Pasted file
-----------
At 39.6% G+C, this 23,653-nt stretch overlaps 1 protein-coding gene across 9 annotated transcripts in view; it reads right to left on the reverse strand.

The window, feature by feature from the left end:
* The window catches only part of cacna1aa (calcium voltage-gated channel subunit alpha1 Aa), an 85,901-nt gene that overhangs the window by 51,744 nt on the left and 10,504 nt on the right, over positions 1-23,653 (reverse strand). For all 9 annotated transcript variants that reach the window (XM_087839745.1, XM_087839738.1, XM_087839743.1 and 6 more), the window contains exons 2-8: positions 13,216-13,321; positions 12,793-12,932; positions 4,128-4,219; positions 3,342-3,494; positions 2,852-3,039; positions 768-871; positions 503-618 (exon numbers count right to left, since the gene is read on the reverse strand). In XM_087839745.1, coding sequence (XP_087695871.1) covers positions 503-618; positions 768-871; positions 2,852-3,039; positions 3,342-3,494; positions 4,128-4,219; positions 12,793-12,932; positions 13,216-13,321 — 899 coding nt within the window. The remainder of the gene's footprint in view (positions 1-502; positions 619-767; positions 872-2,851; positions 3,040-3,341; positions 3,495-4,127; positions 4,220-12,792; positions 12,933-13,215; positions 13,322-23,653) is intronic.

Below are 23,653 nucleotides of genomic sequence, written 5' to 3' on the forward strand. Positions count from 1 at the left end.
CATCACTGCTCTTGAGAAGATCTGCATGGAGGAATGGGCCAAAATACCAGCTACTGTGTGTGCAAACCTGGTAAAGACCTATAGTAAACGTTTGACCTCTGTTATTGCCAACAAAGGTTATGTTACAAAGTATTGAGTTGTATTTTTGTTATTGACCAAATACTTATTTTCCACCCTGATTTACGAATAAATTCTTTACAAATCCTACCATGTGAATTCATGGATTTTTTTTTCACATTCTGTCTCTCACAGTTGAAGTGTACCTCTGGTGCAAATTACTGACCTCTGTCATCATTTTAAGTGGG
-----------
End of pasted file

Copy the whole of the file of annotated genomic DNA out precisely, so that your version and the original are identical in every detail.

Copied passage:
At 39.6% G+C, this 23,653-nt stretch overlaps 1 protein-coding gene across 9 annotated transcripts in view; it reads right to left on the reverse strand.

The window, feature by feature from the left end:
* The window catches only part of cacna1aa (calcium voltage-gated channel subunit alpha1 Aa), an 85,901-nt gene that overhangs the window by 51,744 nt on the left and 10,504 nt on the right, over positions 1-23,653 (reverse strand). For all 9 annotated transcript variants that reach the window (XM_087839745.1, XM_087839738.1, XM_087839743.1 and 6 more), the window contains exons 2-8: positions 13,216-13,321; positions 12,793-12,932; positions 4,128-4,219; positions 3,342-3,494; positions 2,852-3,039; positions 768-871; positions 503-618 (exon numbers count right to left, since the gene is read on the reverse strand). In XM_087839745.1, coding sequence (XP_087695871.1) covers positions 503-618; positions 768-871; positions 2,852-3,039; positions 3,342-3,494; positions 4,128-4,219; positions 12,793-12,932; positions 13,216-13,321 — 899 coding nt within the window. The remainder of the gene's footprint in view (positions 1-502; positions 619-767; positions 872-2,851; positions 3,040-3,341; positions 3,495-4,127; positions 4,220-12,792; positions 12,933-13,215; positions 13,322-23,653) is intronic.

Below are 23,653 nucleotides of genomic sequence, written 5' to 3' on the forward strand. Positions count from 1 at the left end.
CATCACTGCTCTTGAGAAGATCTGCATGGAGGAATGGGCCAAAATACCAGCTACTGTGTGTGCAAACCTGGTAAAGACCTATAGTAAACGTTTGACCTCTGTTATTGCCAACAAAGGTTATGTTACAAAGTATTGAGTTGTATTTTTGTTATTGACCAAATACTTATTTTCCACCCTGATTTACGAATAAATTCTTTACAAATCCTACCATGTGAATTCATGGATTTTTTTTTCACATTCTGTCTCTCACAGTTGAAGTGTACCTCTGGTGCAAATTACTGACCTCTGTCATCATTTTAAGTGGG